Another piece of information you can get from Facebook is the person’s birthdate. Actually very few people post their exact birthdate and year on Facebook, but there are ways … . When you find the cousin you want, click the “About” and see if it mentions their birthdate. It might mention that they are a 1975 graduate of St. John the Apostle High School. So it is reasonable to assume they were born about 18 years before then. College graduation dates are less reliable because people work for five years and then go back to college and take 10 years to get their degree, so you can’t just subtract 22 years from the year of the Bachelor of Science degree with any certainty that it will reveal their age.

Another way to get a birth date is to scroll down the cousin’s wall, or use the search bar and search for someone wishing them a Happy Birthday. So if you scroll to August and you find that 94 people wished them a Happy Birthday on August 9th, at least you have the date. If you scroll to last year or the year before that and a number of people comment on how cool it is to be 40 finally, then you know the exact birthdate and year. You can potentially find the wedding anniversary this same way.

When searching for a cousin with a common name, if you are not sure that you found the right person, check their friend list. If you start to see familiar names, you probably are in the ballpark. If you don’t see anybody you know, chances are you picked the wrong John Smith.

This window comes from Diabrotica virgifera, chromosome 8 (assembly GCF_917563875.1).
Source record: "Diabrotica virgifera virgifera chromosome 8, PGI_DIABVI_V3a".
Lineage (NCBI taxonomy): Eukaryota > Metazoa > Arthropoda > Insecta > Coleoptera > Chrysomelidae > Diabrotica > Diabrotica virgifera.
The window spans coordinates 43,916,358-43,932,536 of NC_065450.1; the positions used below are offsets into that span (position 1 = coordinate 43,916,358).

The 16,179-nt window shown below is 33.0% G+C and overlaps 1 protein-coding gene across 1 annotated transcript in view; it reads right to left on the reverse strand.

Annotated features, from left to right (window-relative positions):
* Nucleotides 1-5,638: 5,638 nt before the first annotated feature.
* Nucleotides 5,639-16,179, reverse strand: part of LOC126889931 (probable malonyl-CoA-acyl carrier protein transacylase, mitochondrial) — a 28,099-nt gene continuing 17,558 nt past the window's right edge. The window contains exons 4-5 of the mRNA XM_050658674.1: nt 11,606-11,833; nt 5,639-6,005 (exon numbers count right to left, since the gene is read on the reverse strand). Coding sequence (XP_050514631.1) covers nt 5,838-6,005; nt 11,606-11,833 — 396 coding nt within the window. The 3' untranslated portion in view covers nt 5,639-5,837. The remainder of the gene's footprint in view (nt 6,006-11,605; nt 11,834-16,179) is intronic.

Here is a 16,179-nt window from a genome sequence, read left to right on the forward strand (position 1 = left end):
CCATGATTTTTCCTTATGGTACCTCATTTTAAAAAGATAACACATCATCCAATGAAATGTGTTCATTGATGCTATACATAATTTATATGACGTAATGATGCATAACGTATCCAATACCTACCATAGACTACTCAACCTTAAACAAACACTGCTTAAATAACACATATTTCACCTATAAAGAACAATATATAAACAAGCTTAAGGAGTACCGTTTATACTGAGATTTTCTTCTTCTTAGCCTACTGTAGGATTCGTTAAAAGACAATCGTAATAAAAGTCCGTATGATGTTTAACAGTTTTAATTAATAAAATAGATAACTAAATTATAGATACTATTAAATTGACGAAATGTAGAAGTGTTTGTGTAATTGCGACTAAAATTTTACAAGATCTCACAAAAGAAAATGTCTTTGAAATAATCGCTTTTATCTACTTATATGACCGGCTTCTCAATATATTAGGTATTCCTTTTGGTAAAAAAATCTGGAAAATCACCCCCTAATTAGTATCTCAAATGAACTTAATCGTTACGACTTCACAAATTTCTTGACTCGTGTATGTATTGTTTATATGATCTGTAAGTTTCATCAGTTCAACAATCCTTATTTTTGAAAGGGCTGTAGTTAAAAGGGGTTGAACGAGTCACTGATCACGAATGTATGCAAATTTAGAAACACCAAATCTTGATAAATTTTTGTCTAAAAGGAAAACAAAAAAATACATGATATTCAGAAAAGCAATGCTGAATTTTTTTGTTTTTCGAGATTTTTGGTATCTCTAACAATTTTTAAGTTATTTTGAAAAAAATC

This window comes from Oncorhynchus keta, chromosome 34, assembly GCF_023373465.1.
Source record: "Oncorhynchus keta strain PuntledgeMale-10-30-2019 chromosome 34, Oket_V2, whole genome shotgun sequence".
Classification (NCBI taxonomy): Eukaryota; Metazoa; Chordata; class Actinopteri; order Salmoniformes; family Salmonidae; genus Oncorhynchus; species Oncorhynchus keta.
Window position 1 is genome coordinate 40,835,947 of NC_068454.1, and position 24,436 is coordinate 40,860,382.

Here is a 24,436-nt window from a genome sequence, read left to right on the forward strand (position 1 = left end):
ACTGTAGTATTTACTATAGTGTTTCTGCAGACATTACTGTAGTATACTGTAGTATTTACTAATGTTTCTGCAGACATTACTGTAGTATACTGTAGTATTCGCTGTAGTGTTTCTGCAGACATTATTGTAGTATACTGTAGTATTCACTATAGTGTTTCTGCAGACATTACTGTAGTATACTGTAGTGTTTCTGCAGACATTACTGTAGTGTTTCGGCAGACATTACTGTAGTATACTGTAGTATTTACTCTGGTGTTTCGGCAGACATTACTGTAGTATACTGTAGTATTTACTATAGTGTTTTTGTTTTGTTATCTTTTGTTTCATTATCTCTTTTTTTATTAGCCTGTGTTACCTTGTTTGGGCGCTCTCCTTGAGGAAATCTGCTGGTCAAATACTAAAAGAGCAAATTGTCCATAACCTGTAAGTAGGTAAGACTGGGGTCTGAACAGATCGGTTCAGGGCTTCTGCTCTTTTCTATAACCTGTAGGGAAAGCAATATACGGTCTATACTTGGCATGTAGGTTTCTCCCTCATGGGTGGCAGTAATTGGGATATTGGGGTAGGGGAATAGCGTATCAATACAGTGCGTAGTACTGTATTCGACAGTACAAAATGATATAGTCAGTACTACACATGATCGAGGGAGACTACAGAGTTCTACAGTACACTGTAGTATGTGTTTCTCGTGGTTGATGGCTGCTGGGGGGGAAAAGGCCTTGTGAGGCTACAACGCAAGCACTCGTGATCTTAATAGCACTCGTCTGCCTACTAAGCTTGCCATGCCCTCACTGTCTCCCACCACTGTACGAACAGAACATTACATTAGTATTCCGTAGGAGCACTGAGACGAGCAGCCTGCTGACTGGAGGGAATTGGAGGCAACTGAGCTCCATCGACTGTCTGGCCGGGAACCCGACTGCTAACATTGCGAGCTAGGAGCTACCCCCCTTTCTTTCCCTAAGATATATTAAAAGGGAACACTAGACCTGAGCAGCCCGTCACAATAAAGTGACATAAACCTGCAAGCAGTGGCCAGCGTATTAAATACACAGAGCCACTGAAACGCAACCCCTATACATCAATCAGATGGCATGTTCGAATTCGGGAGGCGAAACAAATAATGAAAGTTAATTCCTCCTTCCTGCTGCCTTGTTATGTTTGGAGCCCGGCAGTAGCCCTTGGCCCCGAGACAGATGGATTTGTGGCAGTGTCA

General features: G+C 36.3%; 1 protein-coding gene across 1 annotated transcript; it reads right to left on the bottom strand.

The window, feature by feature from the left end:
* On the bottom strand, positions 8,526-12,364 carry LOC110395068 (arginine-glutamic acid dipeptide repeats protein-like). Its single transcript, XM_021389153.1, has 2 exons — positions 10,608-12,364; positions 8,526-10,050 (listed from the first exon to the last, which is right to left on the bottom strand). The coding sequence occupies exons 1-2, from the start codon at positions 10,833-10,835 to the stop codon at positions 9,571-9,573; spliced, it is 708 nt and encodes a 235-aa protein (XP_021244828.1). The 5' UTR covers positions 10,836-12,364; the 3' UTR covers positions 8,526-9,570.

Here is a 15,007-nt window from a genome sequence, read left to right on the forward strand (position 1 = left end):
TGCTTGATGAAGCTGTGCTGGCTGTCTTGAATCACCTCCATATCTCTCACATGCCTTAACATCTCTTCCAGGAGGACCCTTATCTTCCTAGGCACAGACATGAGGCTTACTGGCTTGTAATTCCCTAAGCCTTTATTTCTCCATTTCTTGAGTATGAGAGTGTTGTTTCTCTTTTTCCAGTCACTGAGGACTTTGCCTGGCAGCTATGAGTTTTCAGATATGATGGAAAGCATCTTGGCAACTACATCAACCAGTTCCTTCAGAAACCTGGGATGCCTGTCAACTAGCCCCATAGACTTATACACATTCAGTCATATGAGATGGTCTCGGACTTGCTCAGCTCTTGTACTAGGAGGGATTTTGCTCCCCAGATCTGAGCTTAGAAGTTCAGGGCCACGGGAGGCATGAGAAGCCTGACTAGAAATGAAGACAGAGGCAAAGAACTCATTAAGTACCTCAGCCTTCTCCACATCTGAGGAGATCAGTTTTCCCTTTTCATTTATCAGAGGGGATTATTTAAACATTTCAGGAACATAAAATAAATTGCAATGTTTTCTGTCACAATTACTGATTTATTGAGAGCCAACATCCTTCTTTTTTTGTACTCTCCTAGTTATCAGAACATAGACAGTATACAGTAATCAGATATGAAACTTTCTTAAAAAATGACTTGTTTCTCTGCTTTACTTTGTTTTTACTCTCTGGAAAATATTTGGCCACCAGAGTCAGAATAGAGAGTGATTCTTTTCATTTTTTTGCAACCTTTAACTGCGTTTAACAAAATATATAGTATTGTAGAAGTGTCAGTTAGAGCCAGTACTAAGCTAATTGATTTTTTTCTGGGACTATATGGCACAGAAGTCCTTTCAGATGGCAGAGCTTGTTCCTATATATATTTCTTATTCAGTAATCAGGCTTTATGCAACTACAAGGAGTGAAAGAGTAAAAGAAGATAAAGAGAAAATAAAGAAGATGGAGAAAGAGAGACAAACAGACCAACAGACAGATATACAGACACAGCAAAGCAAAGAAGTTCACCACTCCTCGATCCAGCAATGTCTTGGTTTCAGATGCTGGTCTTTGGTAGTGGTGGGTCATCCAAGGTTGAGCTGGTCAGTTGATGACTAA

Keep in mind that some people have set the security of their Facebook accounts very tightly, and you might not be able to do much without them accepting the friend request. Hopefully you have talked to someone else who you both know, and you can use this to introduce yourself to the cousin who won’t accept your friend request.

One great way to get people to post older photos of themselves and their relatives is to create a private group and invite only the cousins who belong. Then, you can safely post anything you want without fear that it will be public. You can invite the distant cousins into the group and this may help them accept the friend request, if they haven’t already. My family has built up a great collection of photos on our private group, which has been a great help since many family photos were lost in a fire. Just make sure you save the ones you want on your own hard drive for your collection, especially if you plan to use any of them in a slide show or as part of the family tree chart.